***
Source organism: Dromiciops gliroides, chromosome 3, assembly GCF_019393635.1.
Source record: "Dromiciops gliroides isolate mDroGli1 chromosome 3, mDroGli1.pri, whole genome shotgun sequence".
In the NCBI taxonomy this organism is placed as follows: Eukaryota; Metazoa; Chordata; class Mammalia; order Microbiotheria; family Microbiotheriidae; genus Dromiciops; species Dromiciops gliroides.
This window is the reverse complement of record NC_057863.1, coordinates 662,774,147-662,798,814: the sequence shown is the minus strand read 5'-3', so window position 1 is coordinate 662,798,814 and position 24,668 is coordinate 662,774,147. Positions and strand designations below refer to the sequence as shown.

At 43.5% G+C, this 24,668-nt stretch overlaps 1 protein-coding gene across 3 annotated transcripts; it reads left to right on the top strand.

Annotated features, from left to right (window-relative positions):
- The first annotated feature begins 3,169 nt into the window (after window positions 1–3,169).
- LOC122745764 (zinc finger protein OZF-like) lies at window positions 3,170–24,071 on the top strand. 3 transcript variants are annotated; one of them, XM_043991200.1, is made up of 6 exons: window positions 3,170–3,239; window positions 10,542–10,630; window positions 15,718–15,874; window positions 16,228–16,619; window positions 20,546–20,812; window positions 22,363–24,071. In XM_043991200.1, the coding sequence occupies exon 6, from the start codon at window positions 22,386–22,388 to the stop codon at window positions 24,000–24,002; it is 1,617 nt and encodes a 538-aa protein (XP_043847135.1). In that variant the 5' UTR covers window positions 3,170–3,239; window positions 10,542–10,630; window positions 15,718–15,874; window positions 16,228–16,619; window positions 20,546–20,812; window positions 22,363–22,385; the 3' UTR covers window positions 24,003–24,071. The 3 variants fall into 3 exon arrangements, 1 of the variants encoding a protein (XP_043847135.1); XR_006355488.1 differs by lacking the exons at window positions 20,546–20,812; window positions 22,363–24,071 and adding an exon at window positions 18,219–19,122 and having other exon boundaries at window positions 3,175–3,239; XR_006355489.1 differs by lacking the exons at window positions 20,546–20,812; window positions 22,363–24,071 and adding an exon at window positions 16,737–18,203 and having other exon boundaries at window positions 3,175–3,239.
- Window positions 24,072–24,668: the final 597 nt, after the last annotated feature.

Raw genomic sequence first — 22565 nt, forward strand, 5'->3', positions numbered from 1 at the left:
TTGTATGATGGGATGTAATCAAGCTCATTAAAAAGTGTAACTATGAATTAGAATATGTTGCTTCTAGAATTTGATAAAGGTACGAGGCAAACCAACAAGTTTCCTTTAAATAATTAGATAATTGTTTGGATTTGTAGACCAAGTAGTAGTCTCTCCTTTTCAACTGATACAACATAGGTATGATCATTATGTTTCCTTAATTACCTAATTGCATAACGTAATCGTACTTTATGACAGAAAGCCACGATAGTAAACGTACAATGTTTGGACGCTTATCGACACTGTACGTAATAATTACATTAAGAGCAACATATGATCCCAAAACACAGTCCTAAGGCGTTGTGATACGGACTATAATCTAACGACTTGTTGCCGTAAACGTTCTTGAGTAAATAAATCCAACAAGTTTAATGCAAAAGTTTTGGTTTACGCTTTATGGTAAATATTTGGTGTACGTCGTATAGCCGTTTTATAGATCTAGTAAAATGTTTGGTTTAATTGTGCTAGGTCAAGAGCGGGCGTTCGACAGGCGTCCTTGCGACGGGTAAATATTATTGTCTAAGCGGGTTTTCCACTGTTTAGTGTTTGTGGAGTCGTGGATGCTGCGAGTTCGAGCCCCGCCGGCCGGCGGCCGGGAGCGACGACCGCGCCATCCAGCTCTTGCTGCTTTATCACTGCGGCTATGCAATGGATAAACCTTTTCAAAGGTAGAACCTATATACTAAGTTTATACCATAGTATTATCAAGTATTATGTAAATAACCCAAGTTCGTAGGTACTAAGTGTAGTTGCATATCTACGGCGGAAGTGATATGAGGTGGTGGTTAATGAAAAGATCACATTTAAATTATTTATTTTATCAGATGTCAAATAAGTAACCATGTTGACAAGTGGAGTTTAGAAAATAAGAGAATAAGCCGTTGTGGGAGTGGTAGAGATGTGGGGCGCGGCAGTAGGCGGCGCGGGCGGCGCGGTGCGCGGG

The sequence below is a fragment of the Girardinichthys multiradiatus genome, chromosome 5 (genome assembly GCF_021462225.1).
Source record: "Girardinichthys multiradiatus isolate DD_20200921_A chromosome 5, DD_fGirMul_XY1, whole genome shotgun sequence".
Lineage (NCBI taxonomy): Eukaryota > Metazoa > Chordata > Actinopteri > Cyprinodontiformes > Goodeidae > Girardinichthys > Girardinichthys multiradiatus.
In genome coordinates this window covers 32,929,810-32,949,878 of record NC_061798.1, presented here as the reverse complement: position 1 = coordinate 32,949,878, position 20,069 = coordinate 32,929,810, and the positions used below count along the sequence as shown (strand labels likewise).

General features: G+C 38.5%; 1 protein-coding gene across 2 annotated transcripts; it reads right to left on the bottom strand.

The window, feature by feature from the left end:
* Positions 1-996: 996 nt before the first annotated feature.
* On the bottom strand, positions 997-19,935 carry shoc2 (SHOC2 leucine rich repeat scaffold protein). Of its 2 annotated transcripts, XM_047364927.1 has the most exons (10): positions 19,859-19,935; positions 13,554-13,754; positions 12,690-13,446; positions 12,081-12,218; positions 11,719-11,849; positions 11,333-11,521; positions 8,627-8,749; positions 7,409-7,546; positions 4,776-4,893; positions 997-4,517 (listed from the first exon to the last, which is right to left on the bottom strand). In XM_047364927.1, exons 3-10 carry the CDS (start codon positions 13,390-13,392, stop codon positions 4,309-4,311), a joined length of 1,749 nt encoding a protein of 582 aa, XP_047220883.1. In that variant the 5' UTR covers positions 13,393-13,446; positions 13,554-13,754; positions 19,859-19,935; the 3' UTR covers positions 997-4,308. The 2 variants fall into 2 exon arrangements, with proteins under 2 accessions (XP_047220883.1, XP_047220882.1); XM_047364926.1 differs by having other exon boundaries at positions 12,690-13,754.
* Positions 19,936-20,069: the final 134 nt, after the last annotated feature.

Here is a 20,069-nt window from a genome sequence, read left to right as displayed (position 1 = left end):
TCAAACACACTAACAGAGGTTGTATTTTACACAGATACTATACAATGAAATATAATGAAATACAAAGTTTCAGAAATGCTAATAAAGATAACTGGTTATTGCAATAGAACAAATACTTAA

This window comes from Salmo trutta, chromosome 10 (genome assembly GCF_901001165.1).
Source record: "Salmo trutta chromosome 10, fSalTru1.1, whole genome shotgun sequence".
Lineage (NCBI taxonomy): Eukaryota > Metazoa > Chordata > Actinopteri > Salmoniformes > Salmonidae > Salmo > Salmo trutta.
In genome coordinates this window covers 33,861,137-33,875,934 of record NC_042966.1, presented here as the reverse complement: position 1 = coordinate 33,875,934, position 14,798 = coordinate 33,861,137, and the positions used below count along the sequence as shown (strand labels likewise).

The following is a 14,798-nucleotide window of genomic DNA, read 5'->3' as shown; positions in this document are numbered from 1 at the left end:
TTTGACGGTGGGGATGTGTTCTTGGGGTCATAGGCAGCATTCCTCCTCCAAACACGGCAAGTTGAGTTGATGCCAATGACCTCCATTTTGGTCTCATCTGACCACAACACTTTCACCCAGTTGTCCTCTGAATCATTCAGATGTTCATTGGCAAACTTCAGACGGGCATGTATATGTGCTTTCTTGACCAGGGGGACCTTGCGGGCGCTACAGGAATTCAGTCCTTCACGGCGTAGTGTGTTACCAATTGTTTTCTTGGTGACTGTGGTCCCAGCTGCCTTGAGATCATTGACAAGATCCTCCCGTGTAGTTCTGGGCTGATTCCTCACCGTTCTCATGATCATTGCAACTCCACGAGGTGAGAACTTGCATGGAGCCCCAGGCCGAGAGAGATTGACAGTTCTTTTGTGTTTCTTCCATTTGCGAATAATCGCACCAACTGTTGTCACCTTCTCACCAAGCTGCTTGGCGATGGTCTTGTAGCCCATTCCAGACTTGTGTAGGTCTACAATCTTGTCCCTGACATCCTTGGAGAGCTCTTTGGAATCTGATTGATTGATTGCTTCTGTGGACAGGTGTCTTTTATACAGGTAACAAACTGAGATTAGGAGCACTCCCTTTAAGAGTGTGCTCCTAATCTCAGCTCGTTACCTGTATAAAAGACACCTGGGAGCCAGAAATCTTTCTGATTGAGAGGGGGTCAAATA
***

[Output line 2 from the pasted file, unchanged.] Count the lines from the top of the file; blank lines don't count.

Source record: "Dromiciops gliroides isolate mDroGli1 chromosome 3, mDroGli1.pri, whole genome shotgun sequence".